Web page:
3 out of 5Moderaterequires patience and practice to produce smooth, long-lasting mortar joints
About $30 to $50
2 to 4 hours
In this video, This Old House general contractor Tom Silva saves a crumbling mortared-rock foundation wall.
Steps for repointing a stone foundation
- Fill a plant mister with water and spray the mortar to keep down the dust.
- Use a mason’s hammer and pointed trowel to chip and scratch out the old, loose mortar from between the stones. Remove at least 2 inches of the old mortar.
- Pull out all fiberglass insulation and loose debris found along the top of the foundation wall.
- Use a soft-bristle brush to sweep all dust and dirt from the raked-out mortar joints.
- Dump a bag of Type S masonry mortar onto a mixing tarp. Hydrate the mortar with a little water and one-half gallon of bonding agent.
- With the aid of a helper, grab the handles on the tarp and slowly roll the mortar back and forth until it’s thoroughly mixed.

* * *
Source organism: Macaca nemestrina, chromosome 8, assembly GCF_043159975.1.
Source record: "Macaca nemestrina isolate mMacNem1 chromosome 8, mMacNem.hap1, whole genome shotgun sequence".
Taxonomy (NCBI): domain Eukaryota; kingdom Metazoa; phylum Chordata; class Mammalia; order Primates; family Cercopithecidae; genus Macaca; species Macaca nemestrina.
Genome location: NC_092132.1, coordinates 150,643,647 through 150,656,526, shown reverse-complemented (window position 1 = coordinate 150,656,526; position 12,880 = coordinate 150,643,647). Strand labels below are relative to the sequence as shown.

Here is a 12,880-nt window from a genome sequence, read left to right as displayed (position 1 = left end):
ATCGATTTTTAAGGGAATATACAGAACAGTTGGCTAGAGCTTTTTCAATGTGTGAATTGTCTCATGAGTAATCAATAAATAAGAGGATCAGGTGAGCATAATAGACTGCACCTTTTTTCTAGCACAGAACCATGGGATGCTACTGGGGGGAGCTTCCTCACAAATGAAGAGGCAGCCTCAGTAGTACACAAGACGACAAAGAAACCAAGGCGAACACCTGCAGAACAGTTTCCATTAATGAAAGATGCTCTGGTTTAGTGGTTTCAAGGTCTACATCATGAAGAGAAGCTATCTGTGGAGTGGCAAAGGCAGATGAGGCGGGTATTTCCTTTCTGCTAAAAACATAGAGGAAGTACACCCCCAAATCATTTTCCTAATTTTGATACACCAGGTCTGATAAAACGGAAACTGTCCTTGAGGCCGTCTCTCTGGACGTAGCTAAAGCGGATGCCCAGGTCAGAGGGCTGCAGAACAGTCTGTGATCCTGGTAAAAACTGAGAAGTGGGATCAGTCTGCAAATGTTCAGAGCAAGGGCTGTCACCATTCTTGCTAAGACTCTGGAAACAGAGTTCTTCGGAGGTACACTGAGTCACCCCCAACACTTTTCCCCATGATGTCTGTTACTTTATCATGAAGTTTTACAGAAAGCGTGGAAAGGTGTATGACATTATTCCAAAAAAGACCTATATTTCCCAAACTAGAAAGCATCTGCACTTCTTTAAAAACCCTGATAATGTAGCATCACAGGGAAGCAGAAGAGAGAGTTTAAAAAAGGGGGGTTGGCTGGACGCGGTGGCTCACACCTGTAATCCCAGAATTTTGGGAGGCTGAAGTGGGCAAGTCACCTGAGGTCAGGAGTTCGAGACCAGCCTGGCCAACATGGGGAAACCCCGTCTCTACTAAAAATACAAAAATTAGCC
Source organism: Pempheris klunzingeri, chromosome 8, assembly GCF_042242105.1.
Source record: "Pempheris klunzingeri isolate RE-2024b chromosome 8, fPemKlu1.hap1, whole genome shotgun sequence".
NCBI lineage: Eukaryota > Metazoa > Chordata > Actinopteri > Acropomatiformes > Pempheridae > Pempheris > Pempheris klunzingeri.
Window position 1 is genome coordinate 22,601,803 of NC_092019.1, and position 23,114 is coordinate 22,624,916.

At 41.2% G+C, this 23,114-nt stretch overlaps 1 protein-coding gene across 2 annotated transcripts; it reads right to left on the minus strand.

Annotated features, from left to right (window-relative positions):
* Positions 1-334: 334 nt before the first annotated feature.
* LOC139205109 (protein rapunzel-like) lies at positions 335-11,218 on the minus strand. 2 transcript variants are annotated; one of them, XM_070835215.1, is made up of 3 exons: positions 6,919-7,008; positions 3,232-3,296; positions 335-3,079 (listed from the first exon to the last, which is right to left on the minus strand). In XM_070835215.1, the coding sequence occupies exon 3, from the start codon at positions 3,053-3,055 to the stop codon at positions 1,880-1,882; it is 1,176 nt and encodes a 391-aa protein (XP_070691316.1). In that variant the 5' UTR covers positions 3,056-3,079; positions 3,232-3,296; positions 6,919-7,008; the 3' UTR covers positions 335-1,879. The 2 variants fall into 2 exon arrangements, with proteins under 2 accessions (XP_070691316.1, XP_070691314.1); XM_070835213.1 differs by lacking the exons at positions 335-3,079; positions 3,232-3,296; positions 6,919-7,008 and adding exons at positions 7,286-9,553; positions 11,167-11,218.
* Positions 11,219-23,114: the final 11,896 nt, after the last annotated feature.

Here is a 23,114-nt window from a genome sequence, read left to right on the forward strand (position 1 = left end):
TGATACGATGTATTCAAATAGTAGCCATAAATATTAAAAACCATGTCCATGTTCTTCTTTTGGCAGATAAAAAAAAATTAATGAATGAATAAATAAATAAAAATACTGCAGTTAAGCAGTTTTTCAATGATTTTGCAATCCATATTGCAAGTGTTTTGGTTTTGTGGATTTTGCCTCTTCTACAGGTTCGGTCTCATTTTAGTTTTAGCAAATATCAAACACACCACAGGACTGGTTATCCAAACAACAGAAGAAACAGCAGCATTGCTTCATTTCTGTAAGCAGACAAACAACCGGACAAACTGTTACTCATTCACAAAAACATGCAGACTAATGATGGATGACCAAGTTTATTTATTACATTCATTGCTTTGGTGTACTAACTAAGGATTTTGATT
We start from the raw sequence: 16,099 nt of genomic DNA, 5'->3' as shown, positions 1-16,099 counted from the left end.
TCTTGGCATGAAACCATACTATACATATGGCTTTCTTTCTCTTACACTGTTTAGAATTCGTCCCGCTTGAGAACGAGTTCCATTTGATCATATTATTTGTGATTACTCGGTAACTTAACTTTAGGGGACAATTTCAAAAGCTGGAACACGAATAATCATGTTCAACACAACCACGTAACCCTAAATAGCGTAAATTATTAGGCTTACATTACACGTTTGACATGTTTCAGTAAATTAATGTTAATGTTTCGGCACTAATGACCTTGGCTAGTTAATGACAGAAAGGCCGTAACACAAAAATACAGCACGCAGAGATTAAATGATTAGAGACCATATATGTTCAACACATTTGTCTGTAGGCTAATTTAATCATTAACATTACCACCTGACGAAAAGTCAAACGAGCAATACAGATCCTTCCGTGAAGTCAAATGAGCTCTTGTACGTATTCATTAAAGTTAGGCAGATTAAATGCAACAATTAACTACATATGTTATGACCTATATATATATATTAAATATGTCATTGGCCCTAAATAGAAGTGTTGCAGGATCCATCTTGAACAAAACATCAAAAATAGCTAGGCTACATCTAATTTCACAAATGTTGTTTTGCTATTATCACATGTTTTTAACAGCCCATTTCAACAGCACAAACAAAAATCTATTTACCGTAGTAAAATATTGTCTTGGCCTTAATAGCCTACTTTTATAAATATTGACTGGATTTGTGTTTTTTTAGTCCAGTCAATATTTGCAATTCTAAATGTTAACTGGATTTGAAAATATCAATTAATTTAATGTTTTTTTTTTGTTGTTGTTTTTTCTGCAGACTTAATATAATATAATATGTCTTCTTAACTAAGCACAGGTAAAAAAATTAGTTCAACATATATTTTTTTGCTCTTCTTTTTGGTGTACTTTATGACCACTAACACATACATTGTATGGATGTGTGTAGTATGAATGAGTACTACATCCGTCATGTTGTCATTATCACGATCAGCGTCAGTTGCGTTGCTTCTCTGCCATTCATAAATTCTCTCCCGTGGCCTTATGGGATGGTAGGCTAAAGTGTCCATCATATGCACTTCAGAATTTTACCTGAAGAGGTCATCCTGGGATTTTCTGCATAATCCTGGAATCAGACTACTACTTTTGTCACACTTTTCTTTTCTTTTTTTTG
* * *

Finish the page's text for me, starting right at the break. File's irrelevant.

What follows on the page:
- Scoop some mortar onto a mortar hawk. Use a pointed trowel to scrape the mortar off the hawk and into the joints between the stones. Force in the mortar, filling the joints completely.
- If a space between foundation stones is wider than 3 inches or so, fill it with mortar and then press a small rock firmly into the mortar to fill the space.
- To replace large stones that have fallen from the wall, lay down a thick bed of mortar and set the stone in place. Pack more mortar around the stone.
- After filling all the joints, let the mortar set up for about an hour. Then, lightly mist the mortar with water and use a soft-bristle brush to smooth the mortar flush against each stone.